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Posts Tagged ‘Nieman Journalism Lab’

I have hired five of six people for our community engagement team. Loryn Wilson will be a community host, joining Jeff Sonderman, Lisa Rowan and Daniel Victor, whom I already announced. I also have hired Mandy Jenkins as social media producer. We’re still working on hiring the mobile producer.

A graduate of George Washington University, Loryn is a veteran blogger, both on black girl blogging and on the Women’s Rights blog for Change.org. She used to work for the Center for Progressive Leadership, where colleagues say she guided more experienced staff members through unfamiliar social media waters. She served on the social media team for Becky’s Fund, an organization assisting survivors of domestic violence. She has been a panelist for programs discussing social media and digital communication.

I cringed when Laura McGann of the Nieman Journalism Lab quoted me Wednesday as saying that I’d have five of my community engagement jobs filled by the end of the week. Yeah, I had said it in a confident moment when she interviewed me Tuesday. But when I read it, I wasn’t sure I could actually get the hiring done. But with Loryn’s acceptance, our team is nearly complete.

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I am delighted to welcome Mandy Jenkins of the Cincinnati Enquirer to our community engagement staff as social media producer.

Mandy helped me by long distance a year ago when I led a Twitter webinar for the American Society of News Editors. So I think it was appropriate that I received her email accepting my job offer during the final day of this year’s ASNE convention. (more…)

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When I read the Associated Press “Protect, Point, Pay” plan, I think of the Hummer.

General Motors thought it was moving forward when it trotted out the massive sport-utility version of a military vehicle. The Hummer represented a lot of smart work by a lot of engineers and GM sold a lot of Hummers. It carried on a GM tradition of massive vehicles under the Cadillac, Buick and Oldsmobile brands. But how did the Hummer work out in the long run? How’s GM doing today? In a world threatened by climate change and in a nation dependent on oil from unstable regions, the Hummer was simply the wrong move.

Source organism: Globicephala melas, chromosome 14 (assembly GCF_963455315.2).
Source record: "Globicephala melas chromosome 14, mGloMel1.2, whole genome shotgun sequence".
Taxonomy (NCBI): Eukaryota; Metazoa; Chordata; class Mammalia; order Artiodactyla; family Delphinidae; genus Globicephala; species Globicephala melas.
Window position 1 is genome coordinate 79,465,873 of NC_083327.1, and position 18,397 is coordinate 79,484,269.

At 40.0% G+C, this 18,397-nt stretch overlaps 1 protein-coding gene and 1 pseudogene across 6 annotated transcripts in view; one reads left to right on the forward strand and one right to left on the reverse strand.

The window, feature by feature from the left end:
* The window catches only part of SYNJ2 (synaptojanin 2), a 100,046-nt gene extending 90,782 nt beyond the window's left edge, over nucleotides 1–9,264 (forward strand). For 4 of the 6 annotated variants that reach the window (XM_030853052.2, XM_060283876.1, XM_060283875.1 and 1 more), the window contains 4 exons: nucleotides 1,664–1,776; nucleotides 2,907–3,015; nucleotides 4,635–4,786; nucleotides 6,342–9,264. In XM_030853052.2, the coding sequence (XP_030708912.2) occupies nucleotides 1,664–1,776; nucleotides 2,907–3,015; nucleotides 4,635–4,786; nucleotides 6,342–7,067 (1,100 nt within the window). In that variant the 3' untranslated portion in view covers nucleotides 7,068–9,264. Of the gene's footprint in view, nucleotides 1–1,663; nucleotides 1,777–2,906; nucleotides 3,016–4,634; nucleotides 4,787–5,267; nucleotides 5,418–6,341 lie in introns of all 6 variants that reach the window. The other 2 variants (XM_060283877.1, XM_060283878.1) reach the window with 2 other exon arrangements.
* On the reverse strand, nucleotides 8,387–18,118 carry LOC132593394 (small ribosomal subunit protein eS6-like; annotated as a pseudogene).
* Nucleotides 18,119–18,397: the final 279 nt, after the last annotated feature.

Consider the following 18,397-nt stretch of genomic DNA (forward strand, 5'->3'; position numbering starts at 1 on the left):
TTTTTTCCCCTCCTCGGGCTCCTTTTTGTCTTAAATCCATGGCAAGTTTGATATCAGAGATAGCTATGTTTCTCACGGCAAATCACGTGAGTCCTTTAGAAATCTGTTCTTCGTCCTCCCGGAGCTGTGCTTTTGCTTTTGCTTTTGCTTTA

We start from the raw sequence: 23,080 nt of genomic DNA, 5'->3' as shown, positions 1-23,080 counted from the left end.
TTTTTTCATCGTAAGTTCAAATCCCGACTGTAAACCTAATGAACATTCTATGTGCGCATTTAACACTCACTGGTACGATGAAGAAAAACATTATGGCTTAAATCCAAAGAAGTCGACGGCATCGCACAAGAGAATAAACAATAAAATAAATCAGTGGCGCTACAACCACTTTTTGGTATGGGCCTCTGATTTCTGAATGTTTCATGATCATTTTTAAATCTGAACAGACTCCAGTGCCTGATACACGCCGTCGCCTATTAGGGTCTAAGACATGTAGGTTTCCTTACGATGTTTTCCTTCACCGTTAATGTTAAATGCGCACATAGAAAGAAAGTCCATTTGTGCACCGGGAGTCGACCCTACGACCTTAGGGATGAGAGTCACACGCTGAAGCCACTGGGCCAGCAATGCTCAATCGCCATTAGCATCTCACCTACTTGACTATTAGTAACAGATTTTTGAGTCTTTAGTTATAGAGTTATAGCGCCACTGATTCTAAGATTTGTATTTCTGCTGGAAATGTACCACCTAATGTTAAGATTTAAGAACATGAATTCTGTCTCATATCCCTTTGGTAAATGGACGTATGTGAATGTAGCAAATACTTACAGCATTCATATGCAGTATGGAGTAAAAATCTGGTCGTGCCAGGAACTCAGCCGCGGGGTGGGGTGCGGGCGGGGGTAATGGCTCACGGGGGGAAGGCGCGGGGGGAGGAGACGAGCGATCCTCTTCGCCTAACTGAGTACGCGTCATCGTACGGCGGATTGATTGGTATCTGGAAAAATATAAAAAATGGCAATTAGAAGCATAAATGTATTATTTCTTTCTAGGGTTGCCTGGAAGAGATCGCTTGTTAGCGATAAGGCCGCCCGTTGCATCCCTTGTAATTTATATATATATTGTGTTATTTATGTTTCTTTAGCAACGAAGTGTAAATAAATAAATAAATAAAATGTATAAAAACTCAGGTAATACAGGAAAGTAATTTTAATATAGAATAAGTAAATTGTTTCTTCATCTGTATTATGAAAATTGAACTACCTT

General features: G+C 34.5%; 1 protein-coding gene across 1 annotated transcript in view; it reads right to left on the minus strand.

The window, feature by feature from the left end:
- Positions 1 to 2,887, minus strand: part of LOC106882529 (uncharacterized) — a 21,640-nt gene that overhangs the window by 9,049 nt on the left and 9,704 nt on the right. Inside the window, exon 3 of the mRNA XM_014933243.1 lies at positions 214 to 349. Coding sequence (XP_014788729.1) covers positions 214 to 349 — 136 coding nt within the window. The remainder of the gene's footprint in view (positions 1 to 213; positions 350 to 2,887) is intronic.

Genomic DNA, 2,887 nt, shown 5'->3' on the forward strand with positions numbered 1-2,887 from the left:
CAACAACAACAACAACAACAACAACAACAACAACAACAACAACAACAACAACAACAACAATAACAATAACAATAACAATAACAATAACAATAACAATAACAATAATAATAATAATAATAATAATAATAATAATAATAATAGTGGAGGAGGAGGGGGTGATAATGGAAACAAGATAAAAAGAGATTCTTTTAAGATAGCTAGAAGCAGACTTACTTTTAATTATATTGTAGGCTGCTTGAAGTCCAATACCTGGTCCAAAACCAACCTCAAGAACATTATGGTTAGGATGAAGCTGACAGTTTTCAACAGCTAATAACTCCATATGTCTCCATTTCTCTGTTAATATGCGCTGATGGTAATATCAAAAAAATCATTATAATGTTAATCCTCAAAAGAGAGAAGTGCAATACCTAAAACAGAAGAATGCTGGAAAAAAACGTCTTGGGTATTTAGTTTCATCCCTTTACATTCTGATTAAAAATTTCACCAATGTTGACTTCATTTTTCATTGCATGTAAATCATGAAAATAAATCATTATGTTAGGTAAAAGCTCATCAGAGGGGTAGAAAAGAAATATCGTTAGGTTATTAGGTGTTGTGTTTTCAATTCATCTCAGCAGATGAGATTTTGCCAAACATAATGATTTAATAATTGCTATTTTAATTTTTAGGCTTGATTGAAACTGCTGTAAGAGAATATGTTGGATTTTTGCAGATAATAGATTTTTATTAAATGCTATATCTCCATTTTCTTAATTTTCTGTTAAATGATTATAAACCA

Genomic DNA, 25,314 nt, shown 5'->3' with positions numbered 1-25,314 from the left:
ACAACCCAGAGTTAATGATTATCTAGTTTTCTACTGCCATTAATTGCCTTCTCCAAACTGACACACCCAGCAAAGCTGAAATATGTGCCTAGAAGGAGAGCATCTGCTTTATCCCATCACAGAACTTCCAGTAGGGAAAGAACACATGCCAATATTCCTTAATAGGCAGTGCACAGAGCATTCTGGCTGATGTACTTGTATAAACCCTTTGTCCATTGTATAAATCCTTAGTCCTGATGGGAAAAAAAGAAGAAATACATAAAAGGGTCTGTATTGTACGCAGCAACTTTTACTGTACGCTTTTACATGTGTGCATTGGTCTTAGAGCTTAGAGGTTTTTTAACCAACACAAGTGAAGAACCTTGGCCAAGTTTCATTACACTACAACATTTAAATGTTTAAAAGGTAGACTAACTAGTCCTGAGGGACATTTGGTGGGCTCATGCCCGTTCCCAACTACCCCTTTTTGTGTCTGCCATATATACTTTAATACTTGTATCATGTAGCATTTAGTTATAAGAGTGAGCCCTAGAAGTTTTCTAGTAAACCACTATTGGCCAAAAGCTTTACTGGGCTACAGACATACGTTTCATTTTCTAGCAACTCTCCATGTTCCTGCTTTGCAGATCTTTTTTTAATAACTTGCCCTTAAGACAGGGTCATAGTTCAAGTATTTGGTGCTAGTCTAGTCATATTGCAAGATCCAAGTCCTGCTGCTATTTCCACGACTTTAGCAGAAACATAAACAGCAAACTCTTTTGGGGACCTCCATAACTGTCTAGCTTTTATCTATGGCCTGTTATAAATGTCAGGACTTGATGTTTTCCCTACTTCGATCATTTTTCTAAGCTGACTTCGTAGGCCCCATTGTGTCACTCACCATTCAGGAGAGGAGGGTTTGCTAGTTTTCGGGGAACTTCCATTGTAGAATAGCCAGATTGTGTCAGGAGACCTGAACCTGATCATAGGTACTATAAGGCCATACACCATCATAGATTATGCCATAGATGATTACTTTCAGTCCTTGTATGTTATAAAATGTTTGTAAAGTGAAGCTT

I think “Protect, Point, Pay” may get some traction with desperate newspaper owners who want more protection and pay. It has some good features with smart engineering. But it’s simply the wrong move. (more…)

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The Associated Press is giving me an uneasy feeling again.

I want to read the full AP “Plan for Reclaiming Content Online” for myself before I draw firm conclusions. I first read of it at the Eastern Iowa Airport this afternoon on the Nieman Journalism Lab blog entry by Zach Seward. Zach acknowledges that he’s just starting to analyze the seven-page briefing, which was sent to members. He will post further blog entries on the plan and eventually will post the full plan.

I’m writing this post from Denver International Airport. If I were at work, I would inquire of colleagues and try to get a copy of it and read and react more knowledgeably. I will do that, but I want to react quickly to what Zach has reported. The report drew a swift and mostly critical response on Twitter and I want to contribute to that immediate conversation in more than tweets, though I certainly did that. The problem with commenting quickly is that I have to write this long caveat that I don’t fully know what I’m writing about yet. If any of these impressions change on full examination, I will note them.